Glycol systems are a vital part of your cellaring performance. And temperature control is the key to repeatability, healthy vigorous fermentations, and getting the best possible beer quality. This is NOT something to skimp on. The key to selecting a glycol system is two-fold. You should select a commercial-grade unit with excellent LOCAL service support. If the unit goes down, you need to get it back up and running as quickly as possible! And make sure the company you are dealing with is familiar with brewing applications.
The second is having it sized for the capacity you’ll need in the future. It is also helpful to select a chiller manufacturer that can provide an installation schematic specific to your system to avoid any startup issues, and have everything ready for expansion. An alternative is to plan for a second chiller as you grow. The advantage is backup. If one unit fails the second can maintain temperatures of the affected tanks. You may not have enough cooling capacity for crash cooling a tank, but you’ll protect the beers you have actively fermenting.
When to expand should be a trigger point from your sales and growth rate you planned for earlier. I highly recommend having a target sales rate at which you’ll review your expansion plan. Be sure to do it early enough to order and receive additional tanks. A good rule of thumb: If you’re debating it in your mind you should probably get off the dime and start ordering equipment. Recent supply chain issues have thinned the available inventory. Be sure to keep in touch with your suppliers letting them know your plans in advance to reduce your wait time.
With that said, be mindful of overly optimistic expansion plans based on exaggerated growth as well. Too many brewery owners end up in financial jams and eventual bankruptcy because they did not realistically model their growth. A brewery should be able to afford new equipment with zero additional revenue to prevent fiscal problems. Be sure to catch up on all of Audra Gaiziunias’ columns to make sure your financial books are in order and you have a firm grasp on your cash flow before making a major investment in a cellar expansion: https://byo.com/writer/audra-gaiziunas/
Cleaning & Maintenance
Brewhouse equipment cleaning and maintenance is fairly simple. Cellaring equipment, on the other hand, is in constant contact with the beer, so proper care and maintenance is vital to keeping your gear in top operating condition. When you are first commissioning your equipment always perform a thorough cleaning and a good passivation. Most manufacturers do clean and passivate the equipment, but some residual soils and grinding dust may remain on the surfaces. Work with your chemical supplier for specifics, but in general, a caustic wash and rinse, followed by a nitric or citric acid treatment will give a thoroughly clean surface that contains no free iron from the manufacturing process.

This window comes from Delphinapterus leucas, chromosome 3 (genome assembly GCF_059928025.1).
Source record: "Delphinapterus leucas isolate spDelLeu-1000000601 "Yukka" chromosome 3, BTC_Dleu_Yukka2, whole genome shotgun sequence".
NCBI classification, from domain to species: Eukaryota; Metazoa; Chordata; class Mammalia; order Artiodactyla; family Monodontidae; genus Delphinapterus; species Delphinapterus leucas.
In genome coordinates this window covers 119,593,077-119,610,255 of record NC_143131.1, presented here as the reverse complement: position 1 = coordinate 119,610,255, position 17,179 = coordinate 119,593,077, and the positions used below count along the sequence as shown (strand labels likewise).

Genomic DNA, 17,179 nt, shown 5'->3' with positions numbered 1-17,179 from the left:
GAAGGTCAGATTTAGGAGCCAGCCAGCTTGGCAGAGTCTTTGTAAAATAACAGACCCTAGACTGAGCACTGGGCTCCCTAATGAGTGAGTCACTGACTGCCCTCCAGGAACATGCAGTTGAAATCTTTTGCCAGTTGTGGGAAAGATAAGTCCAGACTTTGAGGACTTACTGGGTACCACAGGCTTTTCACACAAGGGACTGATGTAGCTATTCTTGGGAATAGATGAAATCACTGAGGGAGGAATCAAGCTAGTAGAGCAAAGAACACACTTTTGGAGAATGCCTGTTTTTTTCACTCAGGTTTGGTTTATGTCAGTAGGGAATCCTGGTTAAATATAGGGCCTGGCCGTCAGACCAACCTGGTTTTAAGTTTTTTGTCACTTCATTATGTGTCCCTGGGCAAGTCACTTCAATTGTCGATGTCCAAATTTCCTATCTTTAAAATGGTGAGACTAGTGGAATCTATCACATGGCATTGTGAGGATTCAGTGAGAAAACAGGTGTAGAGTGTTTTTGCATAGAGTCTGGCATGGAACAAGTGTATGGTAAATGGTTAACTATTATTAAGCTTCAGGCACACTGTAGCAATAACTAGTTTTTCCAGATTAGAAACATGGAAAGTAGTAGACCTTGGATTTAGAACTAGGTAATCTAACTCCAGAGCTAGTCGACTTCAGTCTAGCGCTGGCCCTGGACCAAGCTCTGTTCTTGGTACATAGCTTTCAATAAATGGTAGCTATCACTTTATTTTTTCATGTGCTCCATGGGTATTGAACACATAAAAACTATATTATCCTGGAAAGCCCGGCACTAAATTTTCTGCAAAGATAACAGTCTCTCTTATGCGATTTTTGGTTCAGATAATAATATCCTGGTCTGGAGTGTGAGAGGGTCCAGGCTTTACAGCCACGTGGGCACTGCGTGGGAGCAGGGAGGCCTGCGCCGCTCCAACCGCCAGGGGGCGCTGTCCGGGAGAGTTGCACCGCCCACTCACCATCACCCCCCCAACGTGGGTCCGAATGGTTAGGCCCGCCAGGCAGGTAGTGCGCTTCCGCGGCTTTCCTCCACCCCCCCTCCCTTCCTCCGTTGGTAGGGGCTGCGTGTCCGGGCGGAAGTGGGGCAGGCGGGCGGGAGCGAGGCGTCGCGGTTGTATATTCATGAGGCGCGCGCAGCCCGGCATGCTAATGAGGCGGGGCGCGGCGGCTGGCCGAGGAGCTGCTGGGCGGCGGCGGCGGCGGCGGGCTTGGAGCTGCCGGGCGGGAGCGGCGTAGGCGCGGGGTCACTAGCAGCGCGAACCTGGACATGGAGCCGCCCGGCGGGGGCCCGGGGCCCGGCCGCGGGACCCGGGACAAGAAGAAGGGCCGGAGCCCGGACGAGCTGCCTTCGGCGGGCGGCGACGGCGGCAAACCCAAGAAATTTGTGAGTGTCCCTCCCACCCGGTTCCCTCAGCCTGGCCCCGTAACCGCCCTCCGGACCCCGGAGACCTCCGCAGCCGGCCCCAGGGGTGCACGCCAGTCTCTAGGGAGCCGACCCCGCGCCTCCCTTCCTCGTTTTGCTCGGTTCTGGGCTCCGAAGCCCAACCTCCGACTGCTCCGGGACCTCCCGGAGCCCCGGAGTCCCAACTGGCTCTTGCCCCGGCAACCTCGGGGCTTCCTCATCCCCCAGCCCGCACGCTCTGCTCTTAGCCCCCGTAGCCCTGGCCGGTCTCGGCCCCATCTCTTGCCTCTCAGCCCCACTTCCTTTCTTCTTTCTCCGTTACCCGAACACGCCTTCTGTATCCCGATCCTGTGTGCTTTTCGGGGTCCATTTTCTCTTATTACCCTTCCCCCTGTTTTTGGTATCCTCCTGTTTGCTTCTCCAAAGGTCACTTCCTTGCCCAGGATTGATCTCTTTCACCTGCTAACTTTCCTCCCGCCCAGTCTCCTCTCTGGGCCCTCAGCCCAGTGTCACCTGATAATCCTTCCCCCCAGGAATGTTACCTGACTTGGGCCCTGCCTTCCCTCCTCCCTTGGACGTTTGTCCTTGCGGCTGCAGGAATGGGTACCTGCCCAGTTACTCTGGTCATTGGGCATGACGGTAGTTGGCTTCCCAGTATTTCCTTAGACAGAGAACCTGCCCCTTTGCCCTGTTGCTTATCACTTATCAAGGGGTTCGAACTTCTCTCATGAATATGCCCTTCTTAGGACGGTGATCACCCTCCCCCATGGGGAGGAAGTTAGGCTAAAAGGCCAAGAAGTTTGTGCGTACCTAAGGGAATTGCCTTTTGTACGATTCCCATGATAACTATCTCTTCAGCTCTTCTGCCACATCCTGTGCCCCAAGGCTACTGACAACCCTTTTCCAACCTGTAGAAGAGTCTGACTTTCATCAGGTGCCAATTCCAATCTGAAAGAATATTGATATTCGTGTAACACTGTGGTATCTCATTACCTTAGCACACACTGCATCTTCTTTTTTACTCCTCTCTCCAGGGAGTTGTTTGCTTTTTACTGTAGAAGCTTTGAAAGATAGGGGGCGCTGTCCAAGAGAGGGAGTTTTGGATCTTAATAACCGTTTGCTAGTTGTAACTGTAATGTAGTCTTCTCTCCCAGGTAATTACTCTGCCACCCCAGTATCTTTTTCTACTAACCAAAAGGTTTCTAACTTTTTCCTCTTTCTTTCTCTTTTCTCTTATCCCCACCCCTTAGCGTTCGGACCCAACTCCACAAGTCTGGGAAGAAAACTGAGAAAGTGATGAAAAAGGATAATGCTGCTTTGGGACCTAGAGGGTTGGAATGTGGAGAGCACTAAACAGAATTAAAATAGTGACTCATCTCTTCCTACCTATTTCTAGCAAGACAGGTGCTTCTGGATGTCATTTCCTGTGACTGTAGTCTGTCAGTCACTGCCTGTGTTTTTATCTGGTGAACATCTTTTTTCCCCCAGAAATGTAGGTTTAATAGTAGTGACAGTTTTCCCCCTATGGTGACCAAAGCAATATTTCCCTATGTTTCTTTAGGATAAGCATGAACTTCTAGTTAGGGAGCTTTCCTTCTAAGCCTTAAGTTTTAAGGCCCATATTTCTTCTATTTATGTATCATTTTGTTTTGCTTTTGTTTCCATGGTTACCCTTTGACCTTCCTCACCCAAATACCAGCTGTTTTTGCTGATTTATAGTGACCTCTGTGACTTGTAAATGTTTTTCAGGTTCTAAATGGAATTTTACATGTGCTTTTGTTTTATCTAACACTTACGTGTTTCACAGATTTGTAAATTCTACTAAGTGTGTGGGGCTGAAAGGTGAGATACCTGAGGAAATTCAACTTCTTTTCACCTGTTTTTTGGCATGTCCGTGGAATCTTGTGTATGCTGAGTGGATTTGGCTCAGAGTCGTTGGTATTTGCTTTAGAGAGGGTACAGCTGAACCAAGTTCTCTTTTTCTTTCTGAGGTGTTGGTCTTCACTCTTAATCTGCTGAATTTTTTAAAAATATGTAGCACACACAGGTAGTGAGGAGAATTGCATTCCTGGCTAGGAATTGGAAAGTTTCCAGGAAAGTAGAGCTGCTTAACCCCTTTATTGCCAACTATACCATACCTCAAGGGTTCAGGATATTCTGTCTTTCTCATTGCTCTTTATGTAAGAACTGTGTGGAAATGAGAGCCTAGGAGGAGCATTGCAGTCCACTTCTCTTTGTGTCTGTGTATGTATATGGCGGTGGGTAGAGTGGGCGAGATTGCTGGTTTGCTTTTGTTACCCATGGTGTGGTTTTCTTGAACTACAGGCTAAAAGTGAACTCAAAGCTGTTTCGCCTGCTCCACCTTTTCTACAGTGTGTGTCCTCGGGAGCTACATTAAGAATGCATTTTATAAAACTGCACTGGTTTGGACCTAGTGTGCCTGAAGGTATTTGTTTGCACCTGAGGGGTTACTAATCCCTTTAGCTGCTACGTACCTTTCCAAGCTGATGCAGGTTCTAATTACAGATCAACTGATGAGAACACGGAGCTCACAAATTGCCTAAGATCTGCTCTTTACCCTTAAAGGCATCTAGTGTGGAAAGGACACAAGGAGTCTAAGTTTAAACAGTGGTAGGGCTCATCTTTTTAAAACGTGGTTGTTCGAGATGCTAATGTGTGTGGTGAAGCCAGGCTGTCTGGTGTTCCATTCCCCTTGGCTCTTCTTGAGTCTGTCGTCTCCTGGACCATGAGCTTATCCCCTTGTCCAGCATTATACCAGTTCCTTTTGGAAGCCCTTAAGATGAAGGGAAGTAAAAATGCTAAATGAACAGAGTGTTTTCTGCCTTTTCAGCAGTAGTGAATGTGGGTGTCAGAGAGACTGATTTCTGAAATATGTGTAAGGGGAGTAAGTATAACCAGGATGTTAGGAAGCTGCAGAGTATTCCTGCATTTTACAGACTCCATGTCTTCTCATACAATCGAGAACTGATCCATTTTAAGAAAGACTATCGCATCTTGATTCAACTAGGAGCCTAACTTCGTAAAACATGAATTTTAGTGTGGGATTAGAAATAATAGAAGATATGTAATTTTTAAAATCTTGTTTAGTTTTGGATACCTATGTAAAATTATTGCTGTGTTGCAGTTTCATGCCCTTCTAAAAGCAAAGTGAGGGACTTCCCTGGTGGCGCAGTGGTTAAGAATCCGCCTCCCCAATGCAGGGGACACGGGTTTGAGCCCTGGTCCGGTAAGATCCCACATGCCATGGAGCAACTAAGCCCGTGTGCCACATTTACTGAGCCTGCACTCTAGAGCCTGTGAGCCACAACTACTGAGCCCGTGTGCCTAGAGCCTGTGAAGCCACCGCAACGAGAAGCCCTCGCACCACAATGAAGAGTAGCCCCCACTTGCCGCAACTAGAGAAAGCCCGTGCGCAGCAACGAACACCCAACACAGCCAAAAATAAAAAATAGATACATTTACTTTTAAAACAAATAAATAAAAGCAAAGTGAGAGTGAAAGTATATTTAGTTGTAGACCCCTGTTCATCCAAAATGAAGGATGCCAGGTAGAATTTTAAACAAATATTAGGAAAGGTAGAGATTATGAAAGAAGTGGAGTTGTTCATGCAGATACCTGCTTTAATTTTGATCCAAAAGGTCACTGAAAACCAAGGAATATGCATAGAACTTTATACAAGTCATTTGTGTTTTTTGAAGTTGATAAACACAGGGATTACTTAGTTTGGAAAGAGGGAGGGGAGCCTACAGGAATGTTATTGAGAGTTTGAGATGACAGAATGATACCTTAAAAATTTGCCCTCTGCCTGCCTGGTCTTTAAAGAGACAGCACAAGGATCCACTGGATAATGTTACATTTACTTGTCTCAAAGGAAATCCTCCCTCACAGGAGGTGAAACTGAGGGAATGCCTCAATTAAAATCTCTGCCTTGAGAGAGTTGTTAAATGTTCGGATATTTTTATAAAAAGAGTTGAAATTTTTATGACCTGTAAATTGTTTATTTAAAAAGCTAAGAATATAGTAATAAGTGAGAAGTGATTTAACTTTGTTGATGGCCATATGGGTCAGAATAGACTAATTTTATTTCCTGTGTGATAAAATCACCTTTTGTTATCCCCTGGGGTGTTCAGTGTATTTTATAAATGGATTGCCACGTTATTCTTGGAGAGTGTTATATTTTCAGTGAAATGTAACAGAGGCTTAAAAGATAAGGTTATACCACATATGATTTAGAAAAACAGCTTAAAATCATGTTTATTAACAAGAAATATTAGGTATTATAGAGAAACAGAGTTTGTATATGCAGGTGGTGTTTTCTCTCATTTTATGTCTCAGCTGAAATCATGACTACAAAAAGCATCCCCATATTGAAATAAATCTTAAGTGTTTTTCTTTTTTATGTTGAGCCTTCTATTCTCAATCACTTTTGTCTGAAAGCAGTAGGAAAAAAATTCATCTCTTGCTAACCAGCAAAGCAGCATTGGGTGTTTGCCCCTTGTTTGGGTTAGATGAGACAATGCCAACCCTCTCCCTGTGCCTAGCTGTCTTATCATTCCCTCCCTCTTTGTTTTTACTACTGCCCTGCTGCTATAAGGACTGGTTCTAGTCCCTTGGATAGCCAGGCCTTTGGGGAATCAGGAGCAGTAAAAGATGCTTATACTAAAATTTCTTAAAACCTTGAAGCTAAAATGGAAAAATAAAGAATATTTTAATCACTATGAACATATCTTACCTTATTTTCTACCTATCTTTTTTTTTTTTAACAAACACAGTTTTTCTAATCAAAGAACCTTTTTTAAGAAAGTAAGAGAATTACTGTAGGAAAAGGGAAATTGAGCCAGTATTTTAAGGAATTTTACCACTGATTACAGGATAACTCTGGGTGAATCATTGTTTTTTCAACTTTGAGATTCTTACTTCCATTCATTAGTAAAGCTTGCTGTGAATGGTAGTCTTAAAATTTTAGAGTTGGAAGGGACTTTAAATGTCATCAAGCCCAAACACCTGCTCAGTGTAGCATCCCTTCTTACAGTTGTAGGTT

When brewers talk about passivating a tank, they really mean “thoroughly cleaning the surface and removing all free iron.” When the surface dries and is exposed to air, the chromium in the alloy instantly reacts with it and forms the protective layer of chromium dioxide automatically. The brewer’s job is to facilitate the meeting! So what exactly is free iron? Free iron can be carbon steel dust, grinding dust, or areas of stainless no longer protected by the chromium dioxide passive layer.
This could be in the parent alloy material such as weld defects, or from a foreign object on the surface such as grinding dust. If left untreated, these defect areas can create a pit or rust where corrosion can accelerate rapidly. Frequent close inspections are highly recommended. If you do see a pit don’t panic. It can be ground out and cleaned deeply with a pickling gel, and you can be on your merry way. Just note that DIY grinding projects can quickly end in failure when folks grind through thin-walled, small vessels.
For ongoing maintenance, we recommend passivating with nitric/citric acid about once per year. Remember, stainless isn’t a magical alloy tolerant of all things we throw at it. It is predominantly iron, with enough chromium and nickel added to create enough corrosion-resistance to survive in the environment to which it is exposed. Never use chemicals longer than recommended and we don’t recommend storing your vessels full of chemicals. Certain chemicals can cause permanent damage to the stainless and gaskets, including silicone butterfly valve seals!
As a small business owner and brewer you’ll soon realize that time is a rare commodity divided between brewing, sales, marketing, purchasing, distribution, etc. So anything you can find to expedite processes without sacrificing quality is a must. A large time consumer is cleaning kegs. If you use a lot of kegs in your process an automated keg washer is a worthwhile consideration. A single head keg washer can clean and sanitize upwards of 20 kegs per hour. The added plus is the consistency and quality of the cleaning and sanitizing. It also doesn’t require a lot of skill to run so the work can be delegated to “the new guy.”